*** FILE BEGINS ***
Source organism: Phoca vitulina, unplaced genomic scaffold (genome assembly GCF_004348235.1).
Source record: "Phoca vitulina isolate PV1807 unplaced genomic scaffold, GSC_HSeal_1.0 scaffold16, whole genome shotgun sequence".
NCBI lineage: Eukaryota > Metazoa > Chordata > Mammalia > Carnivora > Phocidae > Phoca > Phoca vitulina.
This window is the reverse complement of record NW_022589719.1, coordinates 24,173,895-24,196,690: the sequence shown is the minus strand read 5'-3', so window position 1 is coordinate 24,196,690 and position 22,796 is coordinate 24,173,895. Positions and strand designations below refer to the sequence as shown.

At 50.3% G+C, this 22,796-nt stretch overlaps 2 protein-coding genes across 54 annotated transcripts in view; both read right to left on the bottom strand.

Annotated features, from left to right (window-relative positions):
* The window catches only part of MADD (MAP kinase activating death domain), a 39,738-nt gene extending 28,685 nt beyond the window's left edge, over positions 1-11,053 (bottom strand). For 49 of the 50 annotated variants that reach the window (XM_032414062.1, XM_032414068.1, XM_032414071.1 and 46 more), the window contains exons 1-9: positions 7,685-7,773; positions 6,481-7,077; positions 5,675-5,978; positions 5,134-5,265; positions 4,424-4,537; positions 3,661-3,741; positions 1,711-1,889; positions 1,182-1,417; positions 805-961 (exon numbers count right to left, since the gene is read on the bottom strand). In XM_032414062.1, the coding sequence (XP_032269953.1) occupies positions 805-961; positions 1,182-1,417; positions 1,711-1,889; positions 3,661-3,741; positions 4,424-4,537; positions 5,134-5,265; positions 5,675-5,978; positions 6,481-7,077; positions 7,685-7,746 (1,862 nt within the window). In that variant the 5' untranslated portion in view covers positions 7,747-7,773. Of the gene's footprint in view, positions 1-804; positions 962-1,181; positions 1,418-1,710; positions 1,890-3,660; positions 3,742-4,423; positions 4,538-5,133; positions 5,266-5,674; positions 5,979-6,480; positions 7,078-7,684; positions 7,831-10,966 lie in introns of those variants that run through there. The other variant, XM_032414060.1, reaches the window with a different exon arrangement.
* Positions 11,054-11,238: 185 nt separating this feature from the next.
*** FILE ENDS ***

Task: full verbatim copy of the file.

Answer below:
Source organism: Phoca vitulina, unplaced genomic scaffold (genome assembly GCF_004348235.1).
Source record: "Phoca vitulina isolate PV1807 unplaced genomic scaffold, GSC_HSeal_1.0 scaffold16, whole genome shotgun sequence".
NCBI lineage: Eukaryota > Metazoa > Chordata > Mammalia > Carnivora > Phocidae > Phoca > Phoca vitulina.
This window is the reverse complement of record NW_022589719.1, coordinates 24,173,895-24,196,690: the sequence shown is the minus strand read 5'-3', so window position 1 is coordinate 24,196,690 and position 22,796 is coordinate 24,173,895. Positions and strand designations below refer to the sequence as shown.

At 50.3% G+C, this 22,796-nt stretch overlaps 2 protein-coding genes across 54 annotated transcripts in view; both read right to left on the bottom strand.

Annotated features, from left to right (window-relative positions):
* The window catches only part of MADD (MAP kinase activating death domain), a 39,738-nt gene extending 28,685 nt beyond the window's left edge, over positions 1-11,053 (bottom strand). For 49 of the 50 annotated variants that reach the window (XM_032414062.1, XM_032414068.1, XM_032414071.1 and 46 more), the window contains exons 1-9: positions 7,685-7,773; positions 6,481-7,077; positions 5,675-5,978; positions 5,134-5,265; positions 4,424-4,537; positions 3,661-3,741; positions 1,711-1,889; positions 1,182-1,417; positions 805-961 (exon numbers count right to left, since the gene is read on the bottom strand). In XM_032414062.1, the coding sequence (XP_032269953.1) occupies positions 805-961; positions 1,182-1,417; positions 1,711-1,889; positions 3,661-3,741; positions 4,424-4,537; positions 5,134-5,265; positions 5,675-5,978; positions 6,481-7,077; positions 7,685-7,746 (1,862 nt within the window). In that variant the 5' untranslated portion in view covers positions 7,747-7,773. Of the gene's footprint in view, positions 1-804; positions 962-1,181; positions 1,418-1,710; positions 1,890-3,660; positions 3,742-4,423; positions 4,538-5,133; positions 5,266-5,674; positions 5,979-6,480; positions 7,078-7,684; positions 7,831-10,966 lie in introns of those variants that run through there. The other variant, XM_032414060.1, reaches the window with a different exon arrangement.
* Positions 11,054-11,238: 185 nt separating this feature from the next.